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Solving the 7 Biggest Challenges of Video Conferencing

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Solving the 7 Biggest Challenges of Video Conferencing

April 23, 2018

Companies large and small are making the decision to roll out new video conferencing solutions. After all, in today’s global economy the workforce is far more distributed than ever before and people are choosing where they want to work—whether at home, at the office or on the road. Knowing this, you don’t have to be a genius to figure out the main benefit of video conferencing. It replaces costly face-to-face meetings with a far more efficient and cost-effective alternative, while keeping dispersed teams connected and aligned.

Underscoring the growing adoption of video conferencing, a survey conducted by West Unified Communications (News - Alert) found that 54% of full-time employees in the U.S. regularly participate in video conferencing. But, what’s stopping every employee from fully embracing video conferencing? How can we cure the growing pains associated with video conferencing? Here are the seven biggest challenges of video conferencing and how to solve them.

1. Glitches in the system

Every day, IT departments hear from remote employees who say, “My video conference isn’t working. Can you fix it?” Usually, IT can resolve the problem, but it takes time. If end users have to wait before they jump on their video conferences, they may very well not bother with a video conference in the future. The advantage of the video conference is its real time nature and, if that’s lost, it loses some value in the user’s eyes.

How to fix it: Make sure the basics of your solution are functioning and see that the same problems aren’t cropping up repeatedly. You can, of course, tutor end users in simple troubleshooting, but you should also stay on top of issues by putting in place a monitoring system that will alert you to glitches immediately so you can respond right away and fix them before end users even know they’re there. Keeping your users satisfied is vital to adoption.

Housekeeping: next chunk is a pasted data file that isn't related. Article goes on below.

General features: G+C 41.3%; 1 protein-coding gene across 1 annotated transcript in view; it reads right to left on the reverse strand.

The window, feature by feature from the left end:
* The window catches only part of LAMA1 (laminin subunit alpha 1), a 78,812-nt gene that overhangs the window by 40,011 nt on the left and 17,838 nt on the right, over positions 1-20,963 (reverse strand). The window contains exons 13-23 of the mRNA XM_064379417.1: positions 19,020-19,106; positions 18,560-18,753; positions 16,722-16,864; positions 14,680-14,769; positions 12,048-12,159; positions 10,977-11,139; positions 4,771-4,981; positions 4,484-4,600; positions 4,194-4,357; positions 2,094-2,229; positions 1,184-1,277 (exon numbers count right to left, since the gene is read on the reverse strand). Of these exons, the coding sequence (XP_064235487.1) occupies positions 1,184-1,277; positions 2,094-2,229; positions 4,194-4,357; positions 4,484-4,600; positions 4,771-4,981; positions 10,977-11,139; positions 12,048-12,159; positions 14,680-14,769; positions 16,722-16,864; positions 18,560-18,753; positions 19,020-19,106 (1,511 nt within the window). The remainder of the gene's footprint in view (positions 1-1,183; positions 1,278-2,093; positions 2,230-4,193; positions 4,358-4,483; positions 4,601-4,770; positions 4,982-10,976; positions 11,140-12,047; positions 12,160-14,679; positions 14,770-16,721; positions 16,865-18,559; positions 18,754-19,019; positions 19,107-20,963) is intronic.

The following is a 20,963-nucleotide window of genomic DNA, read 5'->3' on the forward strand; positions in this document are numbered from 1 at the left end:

2. Lines disconnected

As we know all too well, this is often the problem on the user end. Almost as often, the user refuses to believe the problem is so simple! Recently at Enterprise Connect a UC Admin asked us if Prognosis (News - Alert) can send an alert when an HDMI cable is disconnected, a frequent issue for them and, indeed, it does.

How to fix it: Set up alerts that notify your IT people when cables are disconnected. Also go analog and put up signs to remind users to first check all the cables if they’re having a problem. It’s also helpful to provide users with a labeled diagram of the cables.

3. Low-quality video and/or audio

There is not much point in a video conference if people can’t see and/or hear each other clearly. Your solution may suffer from low volume, background noise, garbled sound, echo or delay. You must eliminate all of them to maintain the flow of your conferences and keep your users engaged.

How to fix it: There are all sorts of possible causes for poor video and audio quality. To identify the issues afflicting your system, you need visibility into your entire UC ecosystem. You must have immediate access to QoS statistics for jitter, latency, packet loss, frame rate, etc. If a video conference has a problem, you must be able to drill down into it and view these stats and then be able to drill into each stat and see what’s causing the degradation. This means deep, rich and connected visibility, the last being especially important. Connected visibility means having all elements of your ecosystem in one place: multiple vendors, hardware and software, SBCs, network and endpoints. If you want effective video conferencing, you need a comprehensive and proactive UC monitoring and troubleshooting platform, not siloed monitoring tools that only cover individual aspects of conferences.

4. Who’s using what?